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blog – Chronic Kidney Failure is Manageable

kidney failure in cats

Older Cats need Special Care

Question:

I have a 17 year old long haired female cat that was diagnosed with chronic renal failure two years ago. She has received 100 ml subcutaneous fluids twice a week. She has dropped from 9.5lbs to 7.4lbs. In the last week I have been finding clumps of her hair on the floor and mats in her coat. Should I take this as a sign of end stage renal failure or just seasonal shedding and mats?

 

Dr. Nichol:

You must have taken really good care of your kitty for her to have reached 17. The subcutaneous fluids (injected under the skin) you have given her have made these last two years possible. But her weight loss and failure to groom tell me that her condition is changing.

Cats with advanced kidney disease, stage 3 or stage 4, do better with daily subcutaneous fluids. This rinses more water through their kidneys, reducing the accumulation of toxic waste products in their blood. Your cat should feel better as her remaining kidney tissue is protected.

As we care for our pets in their later years they seem to get more dear to us. But there are realities that must be addressed head-on. Kidney failure is ubiquitous in senior cats; all of them are affected. As these vital organs gradually lose function they raise blood pressure, which initially serves them well but ultimately causes further damage. Medication to control your cat’s hypertension will be essential for her further survival. A special low sodium, low protein diet will also make a difference. Other treatments may be necessary to help your girl feel better and share more good time with you.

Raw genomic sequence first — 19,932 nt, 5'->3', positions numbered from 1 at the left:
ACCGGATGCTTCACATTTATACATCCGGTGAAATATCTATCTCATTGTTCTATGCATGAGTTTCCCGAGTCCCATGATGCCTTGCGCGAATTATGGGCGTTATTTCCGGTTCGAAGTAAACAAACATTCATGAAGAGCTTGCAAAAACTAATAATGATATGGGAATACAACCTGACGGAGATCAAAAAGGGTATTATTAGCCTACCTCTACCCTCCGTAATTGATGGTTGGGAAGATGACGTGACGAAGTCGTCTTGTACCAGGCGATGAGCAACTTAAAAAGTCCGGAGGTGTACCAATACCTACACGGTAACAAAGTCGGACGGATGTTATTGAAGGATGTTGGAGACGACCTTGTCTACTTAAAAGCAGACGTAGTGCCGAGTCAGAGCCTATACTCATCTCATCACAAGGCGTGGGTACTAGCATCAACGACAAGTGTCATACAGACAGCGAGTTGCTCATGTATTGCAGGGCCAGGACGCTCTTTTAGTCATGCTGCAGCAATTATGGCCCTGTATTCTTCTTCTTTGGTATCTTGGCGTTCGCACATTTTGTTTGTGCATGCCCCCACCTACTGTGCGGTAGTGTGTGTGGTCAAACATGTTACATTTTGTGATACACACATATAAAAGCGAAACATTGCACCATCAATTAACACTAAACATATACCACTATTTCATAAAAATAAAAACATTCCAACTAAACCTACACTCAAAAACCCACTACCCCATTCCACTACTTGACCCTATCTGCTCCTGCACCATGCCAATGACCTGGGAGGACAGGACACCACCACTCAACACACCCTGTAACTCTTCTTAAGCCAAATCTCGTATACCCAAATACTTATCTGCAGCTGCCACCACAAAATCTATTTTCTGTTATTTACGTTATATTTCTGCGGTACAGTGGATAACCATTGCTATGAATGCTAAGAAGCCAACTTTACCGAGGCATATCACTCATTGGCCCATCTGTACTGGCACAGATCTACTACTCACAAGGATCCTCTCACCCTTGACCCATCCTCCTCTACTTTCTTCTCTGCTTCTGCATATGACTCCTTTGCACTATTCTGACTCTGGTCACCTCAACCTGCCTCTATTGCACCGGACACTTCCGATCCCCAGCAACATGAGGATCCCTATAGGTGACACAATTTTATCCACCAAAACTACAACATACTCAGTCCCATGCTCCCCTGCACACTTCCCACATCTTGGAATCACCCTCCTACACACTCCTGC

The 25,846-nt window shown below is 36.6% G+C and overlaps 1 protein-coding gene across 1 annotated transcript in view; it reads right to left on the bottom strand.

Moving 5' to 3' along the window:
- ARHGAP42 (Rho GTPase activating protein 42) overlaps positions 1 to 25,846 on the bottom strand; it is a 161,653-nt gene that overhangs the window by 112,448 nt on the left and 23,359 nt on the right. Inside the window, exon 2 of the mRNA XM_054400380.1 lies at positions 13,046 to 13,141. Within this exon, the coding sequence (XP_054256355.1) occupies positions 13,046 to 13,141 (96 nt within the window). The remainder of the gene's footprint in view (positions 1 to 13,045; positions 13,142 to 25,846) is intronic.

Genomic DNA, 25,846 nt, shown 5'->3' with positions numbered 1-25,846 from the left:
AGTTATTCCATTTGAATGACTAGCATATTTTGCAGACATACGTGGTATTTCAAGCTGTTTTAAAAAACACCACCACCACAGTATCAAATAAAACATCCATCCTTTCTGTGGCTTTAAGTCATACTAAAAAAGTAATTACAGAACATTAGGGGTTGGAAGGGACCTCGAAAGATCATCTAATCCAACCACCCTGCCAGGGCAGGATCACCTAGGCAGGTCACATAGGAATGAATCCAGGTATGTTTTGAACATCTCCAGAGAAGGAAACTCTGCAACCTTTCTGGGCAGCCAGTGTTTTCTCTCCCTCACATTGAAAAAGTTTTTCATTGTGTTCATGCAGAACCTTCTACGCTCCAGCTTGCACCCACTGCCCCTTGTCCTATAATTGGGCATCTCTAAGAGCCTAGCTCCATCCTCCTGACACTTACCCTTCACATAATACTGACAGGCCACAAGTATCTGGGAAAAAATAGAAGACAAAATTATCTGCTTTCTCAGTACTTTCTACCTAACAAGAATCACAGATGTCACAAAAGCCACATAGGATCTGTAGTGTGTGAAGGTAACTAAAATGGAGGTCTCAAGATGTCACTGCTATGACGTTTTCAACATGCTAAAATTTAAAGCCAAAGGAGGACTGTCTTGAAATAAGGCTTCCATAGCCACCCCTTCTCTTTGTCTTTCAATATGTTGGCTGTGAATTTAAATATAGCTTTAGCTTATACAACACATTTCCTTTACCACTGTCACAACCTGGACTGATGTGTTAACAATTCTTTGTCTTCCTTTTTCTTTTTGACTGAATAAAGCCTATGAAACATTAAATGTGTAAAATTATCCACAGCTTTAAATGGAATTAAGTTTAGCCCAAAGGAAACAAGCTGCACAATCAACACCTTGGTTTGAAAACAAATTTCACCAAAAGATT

Your kitty’s poor hair coat also worries me. Severe kidney failure can result in painful ulcers in the mouth that make it uncomfortable for a cat to eat and care for herself. Dental infections and loose teeth, common in older cats, would also reduce self-grooming.

I urge you to have your special cat thoroughly examined. Be sure to have her blood pressure measured and a fasting blood profile submitted, along with a first-morning urine sample. This kitty means a lot to you. Do whatever it takes.

 

Each week Dr. Jeff Nichol makes a short video or podcast to help bring out the best in pets. Sign up at no charge at drjeffnichol.com. Dr. Nichol treats behavior disorders at the Veterinary Emergency & Specialty Centers in Albuquerque and Santa Fe (505-792-5131). You can post pet behavioral or physical questions at facebook.com/drjeffnichol or by US Post to 4000 Montgomery Blvd. NE, Albuq, NM 87109.